Many people are now turning to podcasts to learn or improve their English. Podcasts are like radio or TV programs that people download from the Internet and listen when they want to on their computers or MP3 players. Once people subscribe to a podcast series, new episodes are automatically downloaded to their computers. Podcasts are portable and convenient. Here are a few that you might consider listening to:
Business English Pod is intended for advanced learners who want to learn appropriate phrases for business situations such as taking leave and negotiating. Each eposode includes example dialogs by speakers with different accents. The host discusses the behavior and the language used by the speakers in the dialog. He tells you why a phrase was used appropriately in each situation and suggests other phrases that could be used. Most episodes are less than 10 minutes long.
Englishfeed focuses on grammar. In each episode, the host Kenneth Beare explains a grammar point such as reported speech or conditionals. His explanations and examples are clear and extensive. Most episodes are less than 10 minutes long.
ESL Podcast is one of three podcasts produced by two researchers at the Center for Educational Development in California. The episodes include a story from everyday life followed by the host’s explanation of the vocabulary and expressions used in the story. Most episodes are between 20 and 30 minutes long. The other associated podcasts are TOEFL Pod and English through Stories.
- The Bob and Rob Show is hosted by two teachers of English living in Japan. The format is like a radio talk show. As they chat and discuss current events, the hosts explain the words and expressions that they use. The shows are about 20 minutes long.
Gary is a full-time college lecturer and an occasional DJ. I introduced him to podcasts sometime in February of this year. Since then, he has been listening to them religiously every single day. He started listening to podcasts for learning English such as:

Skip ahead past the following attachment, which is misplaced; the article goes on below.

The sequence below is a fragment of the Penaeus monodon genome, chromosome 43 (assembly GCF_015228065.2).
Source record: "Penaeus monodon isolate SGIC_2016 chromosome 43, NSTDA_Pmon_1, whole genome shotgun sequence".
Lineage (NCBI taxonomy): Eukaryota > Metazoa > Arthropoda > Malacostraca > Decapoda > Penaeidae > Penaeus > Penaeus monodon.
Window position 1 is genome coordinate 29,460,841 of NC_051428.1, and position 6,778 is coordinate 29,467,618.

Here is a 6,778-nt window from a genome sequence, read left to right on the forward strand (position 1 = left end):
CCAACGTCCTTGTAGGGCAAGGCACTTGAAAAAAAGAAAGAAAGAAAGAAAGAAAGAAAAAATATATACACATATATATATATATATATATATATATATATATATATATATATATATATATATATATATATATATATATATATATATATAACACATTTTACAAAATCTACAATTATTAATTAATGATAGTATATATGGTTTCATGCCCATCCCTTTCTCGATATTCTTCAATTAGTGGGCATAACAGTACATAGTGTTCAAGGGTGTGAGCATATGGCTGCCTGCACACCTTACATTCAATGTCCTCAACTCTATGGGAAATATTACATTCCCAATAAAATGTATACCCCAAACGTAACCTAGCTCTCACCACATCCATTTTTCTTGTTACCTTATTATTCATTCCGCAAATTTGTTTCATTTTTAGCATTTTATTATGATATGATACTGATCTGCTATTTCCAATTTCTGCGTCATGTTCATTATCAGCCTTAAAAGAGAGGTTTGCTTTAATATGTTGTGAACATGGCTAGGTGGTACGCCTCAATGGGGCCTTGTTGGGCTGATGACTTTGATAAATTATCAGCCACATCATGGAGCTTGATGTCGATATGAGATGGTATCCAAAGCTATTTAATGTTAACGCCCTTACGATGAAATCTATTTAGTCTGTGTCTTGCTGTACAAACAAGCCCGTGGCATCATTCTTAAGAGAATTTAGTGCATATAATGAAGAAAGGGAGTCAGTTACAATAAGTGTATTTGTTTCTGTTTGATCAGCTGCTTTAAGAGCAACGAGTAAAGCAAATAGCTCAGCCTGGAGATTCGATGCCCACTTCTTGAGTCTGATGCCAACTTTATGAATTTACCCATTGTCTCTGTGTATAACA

However, he has been exploring the "podcastsphere" on his own and now listens to podcasts meant for native speakers. He searches for podcasts in the iTunes music store and subscribes to the ones that he finds interesting. After some picking and choosing, he has decided on these:
He likes the fact that the podcast episodes are downloaded automatically to his computer everyday and that he can listen to them whenever he wants to. He is not sure how listening to podcasts has affected his listening skills in English but feels that he can get the gist of a story quickly without getting stuck on words he doesn't understand. New words used to overwhelm him and he would feel frustrated and tune out.
I’ve recorded the stories as MP3 files for people who prefer listening to the stories rather than reading them. You can click on the link at the beginning of each story to listen to it or subscribe to a podcast of the “How I Learned English” stories by entering http://howilearnedenglish.wordpress.com/?feed=rss2 into a podcatcher such as iTunes or Juice. The second way downloads new stories as they become available and allows you to listen to the stories on your computer or MP3 player at your convenience.
audio recording of story coming soon
||Kate is currently in the field of information technology. She worked hard on her pronunciation with audio tapes during her commutes to work and recommends listening to podcasts.
“I started to learn English in middle school. At that time, I mainly learned grammar and reading. I didn’t have a chance to talk with any native English speaker until my late twenties. So when I came to the US, my pronunciation was bad. People sometimes couldn’t understand me. What helped me most to improve this aspect were listening to audio tapes that teach English pronunciation for non-native speakers and practicing with them. I borrowed some audio cassettes such as American Accent Training—A guide to speaking and pronouncing American English for everyone who speaks English as a Second Language by Ann Cook and English Pronunciation Program by Paulette Dale from a local library, and listened to them while walking to work and back home. I used to live in a place within about 30 min. walking distance from work. Each working day I would practice following the cassettes for an hour. The audio tapes taught how to pronounce English correctly and explained what mistakes a non-native speaker might make and why. A year later, my spoken English was improved a great deal. Nowadays, with the iPod or any mp3 player and many free English learning podcasts on the Internet, this kind of practice is readily available. I subscribe and listen to English Feed, Listen to English-Learn English and ESLPod. I feel that many podcasts that teach English are helpful to improving English pronunciation. As everybody knows, practice makes perfect. Although I am far from perfect, I can always say my English continues to improve as long as I keep practicing.”
Web resources that can help you with pronunciation: